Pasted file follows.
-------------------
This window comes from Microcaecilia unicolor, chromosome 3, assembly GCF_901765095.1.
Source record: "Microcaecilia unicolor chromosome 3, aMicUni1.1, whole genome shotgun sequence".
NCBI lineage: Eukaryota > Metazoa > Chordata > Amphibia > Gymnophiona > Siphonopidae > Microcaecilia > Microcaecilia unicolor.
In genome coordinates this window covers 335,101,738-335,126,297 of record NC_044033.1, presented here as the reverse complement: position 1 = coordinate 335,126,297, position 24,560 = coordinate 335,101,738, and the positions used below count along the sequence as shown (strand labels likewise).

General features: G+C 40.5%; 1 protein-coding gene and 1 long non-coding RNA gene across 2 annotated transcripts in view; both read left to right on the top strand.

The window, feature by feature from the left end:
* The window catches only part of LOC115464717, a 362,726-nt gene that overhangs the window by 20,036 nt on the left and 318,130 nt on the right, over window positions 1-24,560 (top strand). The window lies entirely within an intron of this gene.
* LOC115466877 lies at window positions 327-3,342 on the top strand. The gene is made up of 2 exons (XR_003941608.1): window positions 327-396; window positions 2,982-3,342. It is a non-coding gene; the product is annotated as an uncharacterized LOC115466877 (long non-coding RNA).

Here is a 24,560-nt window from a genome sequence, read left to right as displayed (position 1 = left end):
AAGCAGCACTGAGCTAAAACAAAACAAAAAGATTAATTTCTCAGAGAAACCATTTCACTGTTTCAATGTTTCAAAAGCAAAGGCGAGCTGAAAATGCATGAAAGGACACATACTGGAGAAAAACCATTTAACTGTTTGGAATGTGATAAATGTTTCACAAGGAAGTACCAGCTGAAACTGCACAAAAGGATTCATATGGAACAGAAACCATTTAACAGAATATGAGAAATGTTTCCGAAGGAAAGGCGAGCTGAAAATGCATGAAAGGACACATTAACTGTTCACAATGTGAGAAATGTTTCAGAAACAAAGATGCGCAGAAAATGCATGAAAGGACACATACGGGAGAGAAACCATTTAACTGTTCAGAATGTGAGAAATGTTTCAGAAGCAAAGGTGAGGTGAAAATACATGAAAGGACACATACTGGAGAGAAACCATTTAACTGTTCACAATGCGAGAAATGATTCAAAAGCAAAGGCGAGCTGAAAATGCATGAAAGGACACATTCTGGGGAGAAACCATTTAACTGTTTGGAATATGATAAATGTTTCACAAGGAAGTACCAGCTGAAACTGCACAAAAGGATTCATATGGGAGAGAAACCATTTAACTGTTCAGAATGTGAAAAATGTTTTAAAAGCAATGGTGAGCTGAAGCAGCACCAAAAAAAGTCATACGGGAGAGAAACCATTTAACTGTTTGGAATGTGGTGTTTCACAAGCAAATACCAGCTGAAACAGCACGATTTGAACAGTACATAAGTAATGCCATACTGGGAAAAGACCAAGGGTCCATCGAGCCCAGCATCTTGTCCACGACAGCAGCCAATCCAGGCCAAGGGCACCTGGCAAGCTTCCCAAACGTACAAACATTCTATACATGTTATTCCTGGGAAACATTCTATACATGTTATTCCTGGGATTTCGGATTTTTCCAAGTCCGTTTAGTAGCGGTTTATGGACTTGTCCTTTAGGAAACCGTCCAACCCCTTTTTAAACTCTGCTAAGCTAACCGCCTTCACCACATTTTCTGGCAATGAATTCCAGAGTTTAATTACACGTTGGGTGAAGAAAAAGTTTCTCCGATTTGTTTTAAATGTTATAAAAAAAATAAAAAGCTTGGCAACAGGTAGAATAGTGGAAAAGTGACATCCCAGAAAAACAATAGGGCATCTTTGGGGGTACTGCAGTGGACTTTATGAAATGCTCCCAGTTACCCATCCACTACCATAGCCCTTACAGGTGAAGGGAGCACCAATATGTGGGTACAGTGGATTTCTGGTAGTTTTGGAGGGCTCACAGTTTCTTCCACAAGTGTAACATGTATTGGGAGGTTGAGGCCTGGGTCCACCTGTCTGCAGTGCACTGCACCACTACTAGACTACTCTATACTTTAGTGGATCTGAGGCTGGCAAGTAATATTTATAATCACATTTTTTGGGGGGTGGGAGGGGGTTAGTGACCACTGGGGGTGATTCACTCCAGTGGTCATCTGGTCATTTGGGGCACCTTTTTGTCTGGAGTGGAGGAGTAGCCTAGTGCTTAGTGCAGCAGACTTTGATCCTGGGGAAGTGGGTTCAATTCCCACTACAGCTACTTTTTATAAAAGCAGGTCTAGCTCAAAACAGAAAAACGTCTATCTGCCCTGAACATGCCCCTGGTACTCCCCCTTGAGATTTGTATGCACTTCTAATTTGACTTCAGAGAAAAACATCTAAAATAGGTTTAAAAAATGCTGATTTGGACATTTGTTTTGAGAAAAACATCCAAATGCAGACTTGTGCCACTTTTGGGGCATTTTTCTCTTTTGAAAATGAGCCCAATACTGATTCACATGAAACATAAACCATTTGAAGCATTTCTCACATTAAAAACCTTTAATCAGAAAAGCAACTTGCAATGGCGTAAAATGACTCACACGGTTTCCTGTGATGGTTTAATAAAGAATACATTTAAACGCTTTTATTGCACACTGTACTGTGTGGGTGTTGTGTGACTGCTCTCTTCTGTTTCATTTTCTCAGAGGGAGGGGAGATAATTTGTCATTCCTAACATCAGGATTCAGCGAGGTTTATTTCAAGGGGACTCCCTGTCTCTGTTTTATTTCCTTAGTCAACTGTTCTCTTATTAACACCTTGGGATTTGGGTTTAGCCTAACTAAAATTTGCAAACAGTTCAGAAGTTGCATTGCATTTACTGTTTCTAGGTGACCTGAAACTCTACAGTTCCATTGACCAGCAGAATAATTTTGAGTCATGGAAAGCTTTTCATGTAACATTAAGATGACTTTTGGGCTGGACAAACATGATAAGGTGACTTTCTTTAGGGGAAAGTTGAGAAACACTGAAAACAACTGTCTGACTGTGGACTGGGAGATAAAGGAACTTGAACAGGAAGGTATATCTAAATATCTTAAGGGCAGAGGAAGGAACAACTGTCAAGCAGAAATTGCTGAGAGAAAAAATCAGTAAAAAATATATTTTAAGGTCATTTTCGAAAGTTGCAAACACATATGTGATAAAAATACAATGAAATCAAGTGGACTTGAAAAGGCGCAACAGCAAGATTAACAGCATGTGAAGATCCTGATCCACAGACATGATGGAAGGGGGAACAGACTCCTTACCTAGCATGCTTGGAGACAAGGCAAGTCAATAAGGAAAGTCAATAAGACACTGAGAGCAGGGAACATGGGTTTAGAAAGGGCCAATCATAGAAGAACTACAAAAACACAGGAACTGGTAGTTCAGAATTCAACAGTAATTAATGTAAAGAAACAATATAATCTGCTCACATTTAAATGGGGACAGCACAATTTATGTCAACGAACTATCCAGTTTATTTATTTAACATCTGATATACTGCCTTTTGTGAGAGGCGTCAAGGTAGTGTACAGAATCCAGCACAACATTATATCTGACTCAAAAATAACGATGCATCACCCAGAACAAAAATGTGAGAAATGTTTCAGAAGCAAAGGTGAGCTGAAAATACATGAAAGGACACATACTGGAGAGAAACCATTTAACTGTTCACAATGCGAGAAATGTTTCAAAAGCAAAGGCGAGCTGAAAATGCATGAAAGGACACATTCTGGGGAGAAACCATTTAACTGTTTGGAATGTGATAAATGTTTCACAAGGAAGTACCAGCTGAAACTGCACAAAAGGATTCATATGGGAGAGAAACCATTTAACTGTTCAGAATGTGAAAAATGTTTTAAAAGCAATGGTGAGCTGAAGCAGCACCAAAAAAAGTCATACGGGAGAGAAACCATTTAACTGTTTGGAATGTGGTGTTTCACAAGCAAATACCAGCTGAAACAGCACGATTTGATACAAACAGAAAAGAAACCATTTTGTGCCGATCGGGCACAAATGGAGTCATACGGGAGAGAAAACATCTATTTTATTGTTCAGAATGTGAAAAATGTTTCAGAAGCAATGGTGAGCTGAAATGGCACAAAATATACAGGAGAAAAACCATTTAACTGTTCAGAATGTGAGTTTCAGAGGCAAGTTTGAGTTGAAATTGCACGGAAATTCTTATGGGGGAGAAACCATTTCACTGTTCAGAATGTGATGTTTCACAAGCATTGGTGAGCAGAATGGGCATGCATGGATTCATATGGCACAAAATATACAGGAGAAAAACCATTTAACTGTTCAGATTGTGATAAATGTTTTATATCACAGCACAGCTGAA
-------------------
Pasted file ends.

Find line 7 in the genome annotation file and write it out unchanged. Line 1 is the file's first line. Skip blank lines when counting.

* The window catches only part of LOC115464717, a 362,726-nt gene that overhangs the window by 20,036 nt on the left and 318,130 nt on the right, over window positions 1-24,560 (top strand). The window lies entirely within an intron of this gene.